Decreased light quantity or quality affects the growth of turfgrass plants. Shade causes thinning of turfgrass stands and loss in surface quality. Plant changes include increased chlorophyll levels, lower soluble sugars, and loss of canopy cover. The objective of this research was to investigate if applications of foliar nitrogen and trinexapac-ethyl [4-(cyclopropyl-α-hydroxy-methylene)-3,5-dioxo-cyclohexane carboxylic acid ethyl ester] (TE) would result in beneficial biochemical changes in creeping bentgrass (Agrostis stolonifera L. cv. Penncross) grown in different shaded environments. Foliar applications of three nitrogen treatments, (NH2)2CO, Ca(NO3)2, or (NH4)2SO4, were made weekly at 0.43 g N/m2. Growth regulator treatments consisted of an untreated control or TE applied biweekly at an a.i. rate of 0.057 kg·ha−1. Plots were established in full sun (FS), neutral shade (NS), and deciduous shade (DS). Chlorophyll content, soluble carbohydrates, flavonoids, clipping yield, and color were measured. Nitrogen treatments caused some variation in levels of soluble carbohydrates in shaded conditions. Chlorophyll (Chl) levels varied between TE treatments, with increased levels of chlorophyll b (Chl b) found in TE-treated plots under FS. Application of TE resulted in higher flavonoid concentrations in leaf tissue in shaded conditions. Repeated applications of (NH2)2CO significantly improved color (P = 0.05). Turfgrass managers maintaining creeping bentgrass in shade may benefit from applications of TE and (NH2)2CO.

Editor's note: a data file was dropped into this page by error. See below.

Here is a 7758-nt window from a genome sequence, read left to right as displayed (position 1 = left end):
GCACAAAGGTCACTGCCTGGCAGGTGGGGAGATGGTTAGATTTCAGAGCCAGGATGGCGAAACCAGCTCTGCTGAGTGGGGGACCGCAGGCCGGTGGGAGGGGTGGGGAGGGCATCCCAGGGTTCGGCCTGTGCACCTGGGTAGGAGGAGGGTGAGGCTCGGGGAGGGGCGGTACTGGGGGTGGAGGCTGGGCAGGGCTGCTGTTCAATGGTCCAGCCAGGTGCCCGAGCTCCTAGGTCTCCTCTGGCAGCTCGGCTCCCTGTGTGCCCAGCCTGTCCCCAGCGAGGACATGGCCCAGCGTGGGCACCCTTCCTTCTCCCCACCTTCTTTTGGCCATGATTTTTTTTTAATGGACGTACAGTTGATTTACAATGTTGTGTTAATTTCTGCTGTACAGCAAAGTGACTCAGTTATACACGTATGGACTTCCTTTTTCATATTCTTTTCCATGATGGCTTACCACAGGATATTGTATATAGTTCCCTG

Height control is a major consideration during commercial production of chrysanthemum [Dendranthema×grandiflora Kitam. (syn. Chrysanthemum×morifolium Ramat.)]. We have addressed this problem by a biotechnological approach. Plants of `Iridon' chrysanthemum were genetically engineered to ectopically express a tobacco (Nicotiana tabacum L.) phytochrome B1 gene under the control of the CaMV 35S promoter. The transgenic plants were shorter in stature and had larger branch angles than wild type (WT) plants. Reduction in growth caused by the ectopic expression of the tobacco phytochrome B1 gene was similar to that caused using a commercial growth retardant at the recommended rate. Another morphological effect observed in the leaves of the transgenic plants was more intense green color that was related to higher levels of chlorophyll. The transgenic plants appeared very similar to WT plants grown under a filter that selectively attenuated far red wavelengths. Furthermore, when plants were treated either with gibberellin A3 (which promoted growth) or 2-chlorocholine chloride, an inhibitor of gibberellin biosynthesis (which inhibited growth) the difference in the average internode length between the transgenic plants and WT plants was the same in absolute terms. This suggests that reduction of growth by the expressed PHY-B1 transgene did not directly involve gibberellin biosynthesis. The commercial application of this biotechnology could provide an economic alternative to the use of chemical growth regulators, thereby reducing production costs.